There may be severe if you try realizarte tattoo yourself, if you make it a friend or if you do it in an environment that is not clean. As for tattooing you put yourself injections under the skin, you can get viruses like HIV, hepatitis B and C are not taken adequate precautions. For this reason, the Red Cross of the United States and other blood banks ask people to wait tattoos done 12 months before donating blood.

Tattoo Removal
Many people love their tattoos and preserved forever. But others have decided, after a few years, you really will not want a rose on the ankle or snake on the biceps. Or maybe break a boyfriend or girlfriend and no longer wish to have your initials in the stomach. What happens then?

In the past, to remove a tattoo was needed surgery. But today, can be eliminated by means of a medical procedure with a laser. Some tattoo shops also offer tattoo removal, but better make sure you remove the person is a doctor. Before you go anywhere to take off a tattoo, consult your doctor or contact the Dermatology Association of America for you to recommend a laser removal specialist in your area.

Well, is called "elimination" of the tattoo. But dermatologists say always completely remove a tattoo can be difficult depending on factors like how old the tattoo, how big it is, and the types and colors of ink used. You can never guarantee complete tattoo removal. Should consult a dermatologist who specializes in tattoo removal to answer all your questions, for example, if anesthesia is used. A dermatologist can also give you an idea of ​​how much (if not all) of the tattoo can be removed.

The laser tattoo removal usually requires a series of visits, and each procedure takes a few minutes. No anesthesia is always used. What happens is the laser sends short pulses of light through the top layers of your skin with laser energy aimed at specific pigments in the tattoo. These pigments are then removed by your immune system.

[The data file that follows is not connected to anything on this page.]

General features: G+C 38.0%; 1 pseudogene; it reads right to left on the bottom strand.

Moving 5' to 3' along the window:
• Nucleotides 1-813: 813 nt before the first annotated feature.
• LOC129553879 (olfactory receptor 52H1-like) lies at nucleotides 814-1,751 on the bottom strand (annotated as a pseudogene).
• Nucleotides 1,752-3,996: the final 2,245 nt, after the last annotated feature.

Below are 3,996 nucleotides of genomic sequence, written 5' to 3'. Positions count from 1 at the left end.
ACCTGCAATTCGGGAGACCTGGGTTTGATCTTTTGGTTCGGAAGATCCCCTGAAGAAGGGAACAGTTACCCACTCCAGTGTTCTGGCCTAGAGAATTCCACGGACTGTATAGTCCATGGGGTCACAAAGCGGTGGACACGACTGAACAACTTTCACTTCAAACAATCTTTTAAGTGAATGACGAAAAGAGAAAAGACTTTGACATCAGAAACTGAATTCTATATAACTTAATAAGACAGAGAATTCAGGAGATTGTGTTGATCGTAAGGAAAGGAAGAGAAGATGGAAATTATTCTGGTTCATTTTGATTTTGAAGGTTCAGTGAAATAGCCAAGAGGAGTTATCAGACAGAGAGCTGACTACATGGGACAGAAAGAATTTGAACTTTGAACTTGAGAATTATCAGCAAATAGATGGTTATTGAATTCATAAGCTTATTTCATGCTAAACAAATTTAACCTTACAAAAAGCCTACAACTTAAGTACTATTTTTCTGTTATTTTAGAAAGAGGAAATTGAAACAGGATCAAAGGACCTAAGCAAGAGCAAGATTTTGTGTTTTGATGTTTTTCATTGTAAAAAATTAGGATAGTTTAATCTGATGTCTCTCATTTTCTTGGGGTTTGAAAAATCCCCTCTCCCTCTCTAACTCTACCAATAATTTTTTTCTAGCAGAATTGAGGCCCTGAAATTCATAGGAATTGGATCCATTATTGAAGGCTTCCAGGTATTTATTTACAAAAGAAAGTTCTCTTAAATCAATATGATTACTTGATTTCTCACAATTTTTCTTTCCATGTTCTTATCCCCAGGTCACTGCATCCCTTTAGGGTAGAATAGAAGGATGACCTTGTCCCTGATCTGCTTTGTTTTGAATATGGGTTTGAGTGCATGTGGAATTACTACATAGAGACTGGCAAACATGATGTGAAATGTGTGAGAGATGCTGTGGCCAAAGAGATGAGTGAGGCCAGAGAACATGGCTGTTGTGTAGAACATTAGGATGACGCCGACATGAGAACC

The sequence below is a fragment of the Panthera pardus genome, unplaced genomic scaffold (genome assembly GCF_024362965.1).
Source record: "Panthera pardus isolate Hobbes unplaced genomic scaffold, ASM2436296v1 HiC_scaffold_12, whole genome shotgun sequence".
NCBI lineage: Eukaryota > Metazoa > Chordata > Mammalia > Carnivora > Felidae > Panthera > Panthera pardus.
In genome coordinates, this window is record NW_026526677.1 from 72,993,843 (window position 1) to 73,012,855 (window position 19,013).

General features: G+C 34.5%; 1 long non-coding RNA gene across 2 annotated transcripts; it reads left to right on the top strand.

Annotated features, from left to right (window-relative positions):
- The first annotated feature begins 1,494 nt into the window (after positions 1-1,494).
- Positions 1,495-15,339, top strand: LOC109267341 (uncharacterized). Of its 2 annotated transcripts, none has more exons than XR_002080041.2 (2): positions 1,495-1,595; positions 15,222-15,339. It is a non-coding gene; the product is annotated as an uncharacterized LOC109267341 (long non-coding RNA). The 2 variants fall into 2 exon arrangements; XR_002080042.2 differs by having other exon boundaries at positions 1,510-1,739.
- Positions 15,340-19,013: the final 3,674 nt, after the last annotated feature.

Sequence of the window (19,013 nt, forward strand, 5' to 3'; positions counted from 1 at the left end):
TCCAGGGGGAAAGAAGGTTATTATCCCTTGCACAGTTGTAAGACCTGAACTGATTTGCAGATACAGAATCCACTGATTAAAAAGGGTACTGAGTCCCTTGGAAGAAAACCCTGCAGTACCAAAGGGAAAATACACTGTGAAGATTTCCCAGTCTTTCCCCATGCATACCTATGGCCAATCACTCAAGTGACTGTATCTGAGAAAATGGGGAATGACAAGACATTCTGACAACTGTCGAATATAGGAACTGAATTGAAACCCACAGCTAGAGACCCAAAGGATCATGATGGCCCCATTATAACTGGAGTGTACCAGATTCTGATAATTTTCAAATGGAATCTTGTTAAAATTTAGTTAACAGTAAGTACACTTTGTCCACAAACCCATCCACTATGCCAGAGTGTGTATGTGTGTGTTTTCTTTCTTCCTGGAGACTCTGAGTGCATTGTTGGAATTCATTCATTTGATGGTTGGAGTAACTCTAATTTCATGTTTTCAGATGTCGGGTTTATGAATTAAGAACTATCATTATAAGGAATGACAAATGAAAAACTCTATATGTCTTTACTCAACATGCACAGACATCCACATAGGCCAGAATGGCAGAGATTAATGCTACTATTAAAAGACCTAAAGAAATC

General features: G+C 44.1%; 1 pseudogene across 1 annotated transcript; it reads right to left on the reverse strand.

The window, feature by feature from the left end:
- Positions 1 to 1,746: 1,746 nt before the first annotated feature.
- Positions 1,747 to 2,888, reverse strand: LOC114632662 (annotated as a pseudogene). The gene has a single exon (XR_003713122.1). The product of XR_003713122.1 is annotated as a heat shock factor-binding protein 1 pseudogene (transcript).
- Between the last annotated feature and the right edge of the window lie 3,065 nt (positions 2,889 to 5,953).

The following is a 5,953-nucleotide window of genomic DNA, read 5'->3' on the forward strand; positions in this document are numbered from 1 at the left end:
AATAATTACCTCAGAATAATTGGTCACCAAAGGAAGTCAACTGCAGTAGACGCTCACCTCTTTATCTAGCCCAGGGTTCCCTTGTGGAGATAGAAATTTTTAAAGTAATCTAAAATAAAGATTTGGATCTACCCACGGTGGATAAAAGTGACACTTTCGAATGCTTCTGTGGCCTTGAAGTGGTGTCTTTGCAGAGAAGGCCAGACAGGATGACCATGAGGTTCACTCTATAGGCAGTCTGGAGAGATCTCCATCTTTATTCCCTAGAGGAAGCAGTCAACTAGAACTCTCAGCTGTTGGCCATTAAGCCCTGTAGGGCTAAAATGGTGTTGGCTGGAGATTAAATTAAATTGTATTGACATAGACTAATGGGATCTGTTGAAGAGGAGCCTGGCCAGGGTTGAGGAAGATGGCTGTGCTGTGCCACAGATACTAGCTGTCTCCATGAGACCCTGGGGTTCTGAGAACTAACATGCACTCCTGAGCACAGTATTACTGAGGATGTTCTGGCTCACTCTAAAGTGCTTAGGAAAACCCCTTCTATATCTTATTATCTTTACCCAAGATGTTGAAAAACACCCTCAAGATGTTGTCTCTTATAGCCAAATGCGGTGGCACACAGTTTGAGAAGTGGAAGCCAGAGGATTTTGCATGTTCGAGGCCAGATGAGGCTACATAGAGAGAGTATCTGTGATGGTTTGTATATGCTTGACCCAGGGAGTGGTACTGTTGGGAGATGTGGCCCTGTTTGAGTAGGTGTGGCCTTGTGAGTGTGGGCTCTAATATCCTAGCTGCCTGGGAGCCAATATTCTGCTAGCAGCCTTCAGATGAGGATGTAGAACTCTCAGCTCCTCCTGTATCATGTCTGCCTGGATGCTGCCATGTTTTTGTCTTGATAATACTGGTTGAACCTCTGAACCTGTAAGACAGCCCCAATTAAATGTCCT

Removing a tattoo by laser can be uncomfortable and feel can be very similar to getting a tattoo. The entire process can take several months.

Like when you get a tattoo, you should take care of the affected area after removing a tattoo. You must keep the area clean, but you must not rub. Also you can get red for a few days and can form a crust. Do not rub or scratch the area or take off the crust. Let it heal alone.

The laser tattoo removal is usually effective, but there may be some drawbacks. Side effects may include hyperpigmentation, which makes the area where the tattoo had become darker than the rest of your skin, or hypopigmentation, which causes the area where the tattoo had become clearer than the rest of your skin. The area can also become infected or scars.

But most importantly, the removal of a tattoo can be quite expensive. Depending on factors such as size and design of the tattoo, removal can cost significantly more than the tattoo.

So, is it worth?
Are they worth so much money and inconvenience of a tattoo? You decide for yourself. Some people love their tattoos and keep them for life, while others may regret because they did it on an impulse and did not think enough before getting the tattoo. Getting a tattoo is a big issue, especially because they are designed to be permanent.

If you've thought about it and decide you want a tattoo, be sure to do some detective work to find a professional workshop, safe and clean in your area. Also, remember to make and keep a tattoo involves some responsibility: after leaving the tattoo shop is up to you to protect him and take care to avoid infection and further complications.